I had the pleasure to meet John Dixon at the World Horror Convention in New Orleans in 2013. I’d already connected with him on Facebook, exchanging tips and views, and when I met him, I wasn’t surprised to find out we’d become instant friends. Dixon is a cool dude.
I’d read one of his books written for Permuted Press under a pseudonym and enjoyed it, but not his big debut, PHOENIX ISLAND, the novel on which the CBS show INTELLIGENCE was based. I finally did read it, and I’m glad I did.
Carl Freeman is an orphan who’s gotten bounced around to various foster homes because he’s violent. He has a pathological hatred of bullies, and when he sees bullying, he can’t stop himself from getting involved. Very strong and highly skilled at boxing, he dishes out harsh punishments that always land him in trouble and a new foster home. Then he goes one fight too far, landing him in so much trouble he may be sent to juvenile penitentiary. The judge offers him a choice. Jail or Phoenix Island, a boot camp-style rehabilitation camp for troubled youths. Stay there until he’s 18, stay out of trouble, and he’s out with a clean record.
But Phoenix Island isn’t what it’s supposed to be. Carl and the other kids are systematically brutalized by sadistic drill sergeants. Soon, they realize they’re not only outside the United States but also any laws protecting them. There’s a purpose to it all, in which Carl will find his destiny. Phoenix Island, it turns out, is ground zero for the future of combat intelligence.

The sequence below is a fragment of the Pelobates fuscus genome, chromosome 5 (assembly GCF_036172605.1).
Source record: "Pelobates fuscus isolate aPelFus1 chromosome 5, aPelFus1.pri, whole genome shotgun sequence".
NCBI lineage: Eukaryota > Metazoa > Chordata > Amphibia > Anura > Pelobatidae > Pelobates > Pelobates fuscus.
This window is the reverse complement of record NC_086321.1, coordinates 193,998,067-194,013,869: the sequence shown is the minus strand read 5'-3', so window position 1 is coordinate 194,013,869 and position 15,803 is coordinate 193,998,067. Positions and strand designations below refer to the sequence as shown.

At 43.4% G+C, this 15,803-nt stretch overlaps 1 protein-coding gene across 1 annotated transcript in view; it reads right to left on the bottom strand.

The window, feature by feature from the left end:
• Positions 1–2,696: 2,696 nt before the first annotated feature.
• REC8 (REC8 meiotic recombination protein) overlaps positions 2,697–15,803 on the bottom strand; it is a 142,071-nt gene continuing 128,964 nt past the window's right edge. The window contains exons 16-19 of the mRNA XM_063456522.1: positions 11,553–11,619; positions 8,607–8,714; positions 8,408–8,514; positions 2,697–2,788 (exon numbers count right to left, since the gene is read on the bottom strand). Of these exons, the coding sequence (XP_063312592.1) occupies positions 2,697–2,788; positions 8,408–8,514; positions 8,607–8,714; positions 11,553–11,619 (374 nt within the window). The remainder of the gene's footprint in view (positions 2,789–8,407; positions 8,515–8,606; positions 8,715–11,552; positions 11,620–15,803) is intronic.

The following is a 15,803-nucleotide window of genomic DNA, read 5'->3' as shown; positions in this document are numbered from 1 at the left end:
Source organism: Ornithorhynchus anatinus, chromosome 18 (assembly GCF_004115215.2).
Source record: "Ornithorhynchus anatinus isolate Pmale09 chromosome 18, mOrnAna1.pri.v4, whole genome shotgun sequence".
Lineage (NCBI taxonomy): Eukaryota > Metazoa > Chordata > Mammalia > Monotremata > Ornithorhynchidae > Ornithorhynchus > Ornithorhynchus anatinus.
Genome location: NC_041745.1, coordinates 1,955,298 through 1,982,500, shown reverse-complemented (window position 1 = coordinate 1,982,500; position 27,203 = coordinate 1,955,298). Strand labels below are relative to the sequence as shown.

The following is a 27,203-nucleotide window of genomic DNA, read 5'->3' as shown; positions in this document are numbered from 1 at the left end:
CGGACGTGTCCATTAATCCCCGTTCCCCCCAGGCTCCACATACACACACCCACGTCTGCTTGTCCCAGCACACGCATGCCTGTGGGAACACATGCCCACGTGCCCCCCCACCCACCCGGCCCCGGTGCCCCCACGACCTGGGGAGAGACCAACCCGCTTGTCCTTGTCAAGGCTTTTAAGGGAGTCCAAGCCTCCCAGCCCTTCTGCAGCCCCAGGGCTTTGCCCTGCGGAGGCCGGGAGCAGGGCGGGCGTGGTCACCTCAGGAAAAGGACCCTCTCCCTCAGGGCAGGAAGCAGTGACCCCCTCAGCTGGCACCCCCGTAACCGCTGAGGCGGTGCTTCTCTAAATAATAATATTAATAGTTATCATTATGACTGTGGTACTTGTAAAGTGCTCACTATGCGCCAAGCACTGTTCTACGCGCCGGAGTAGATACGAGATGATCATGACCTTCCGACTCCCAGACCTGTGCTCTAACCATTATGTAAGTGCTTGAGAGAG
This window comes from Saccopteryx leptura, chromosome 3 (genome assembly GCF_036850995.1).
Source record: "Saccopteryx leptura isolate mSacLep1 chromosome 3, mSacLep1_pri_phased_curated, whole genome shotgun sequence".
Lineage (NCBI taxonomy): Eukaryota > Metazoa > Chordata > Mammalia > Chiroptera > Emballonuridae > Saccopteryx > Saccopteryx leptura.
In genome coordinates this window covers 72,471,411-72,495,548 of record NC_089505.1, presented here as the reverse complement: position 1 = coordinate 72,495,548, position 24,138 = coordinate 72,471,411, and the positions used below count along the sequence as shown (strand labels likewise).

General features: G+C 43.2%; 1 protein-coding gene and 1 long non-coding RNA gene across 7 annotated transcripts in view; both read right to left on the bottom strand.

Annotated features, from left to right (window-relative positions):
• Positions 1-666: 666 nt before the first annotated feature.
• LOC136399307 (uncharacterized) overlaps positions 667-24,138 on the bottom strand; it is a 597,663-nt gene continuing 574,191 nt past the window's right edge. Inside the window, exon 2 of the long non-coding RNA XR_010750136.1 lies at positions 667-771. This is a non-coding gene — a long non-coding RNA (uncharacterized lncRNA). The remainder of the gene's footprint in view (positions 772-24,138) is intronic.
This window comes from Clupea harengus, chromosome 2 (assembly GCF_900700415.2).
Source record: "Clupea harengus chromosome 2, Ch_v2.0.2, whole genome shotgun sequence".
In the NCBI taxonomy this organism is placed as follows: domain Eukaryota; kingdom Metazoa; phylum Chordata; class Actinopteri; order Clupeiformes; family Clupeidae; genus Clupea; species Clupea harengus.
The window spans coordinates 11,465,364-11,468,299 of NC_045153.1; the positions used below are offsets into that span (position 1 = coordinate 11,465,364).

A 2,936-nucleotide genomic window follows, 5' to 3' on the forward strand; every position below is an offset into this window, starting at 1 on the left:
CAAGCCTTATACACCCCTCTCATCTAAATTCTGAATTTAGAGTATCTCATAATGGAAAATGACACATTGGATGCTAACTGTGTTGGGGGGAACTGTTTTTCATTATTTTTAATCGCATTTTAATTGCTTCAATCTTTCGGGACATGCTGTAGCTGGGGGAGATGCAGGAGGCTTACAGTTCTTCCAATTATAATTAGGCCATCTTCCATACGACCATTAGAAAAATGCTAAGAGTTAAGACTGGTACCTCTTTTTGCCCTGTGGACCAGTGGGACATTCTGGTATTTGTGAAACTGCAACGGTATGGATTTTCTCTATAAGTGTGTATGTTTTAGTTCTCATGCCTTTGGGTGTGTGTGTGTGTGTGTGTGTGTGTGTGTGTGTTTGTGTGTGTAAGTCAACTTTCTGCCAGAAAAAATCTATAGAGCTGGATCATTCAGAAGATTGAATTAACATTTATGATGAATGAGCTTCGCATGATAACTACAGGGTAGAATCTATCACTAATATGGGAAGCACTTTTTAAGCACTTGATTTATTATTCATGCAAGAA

PHOENIX ISLAND may feature a teen as its main character, and you might find it in the YA section at many bookstores, but it’s a brutal, hard-hitting book with huge appeal for adults as well as teens. F. Paul Wilson, creator of the REPAIRMAN JACK series, called it “LORD OF THE FLIES meets WOLVERINE and COOL HAND LUKE.” Like the novel’s protagonist, Dixon was a Golden Gloves boxer, and it shows in his writing. (He also plays chess like a boxer.) Jab, jab, jab–always keeping the initiative–and then POW. The pacing and crisp style of the book moves things forward, and the protagonist, while flawed, is almost immediately likeable so that you care what happens to him. Dixon keeps things simple, keeps them moving, puts his protagonist in almost impossible situations, and makes you care.
Recommended. The sequel, DEVIL’S POCKET, is coming August 2015.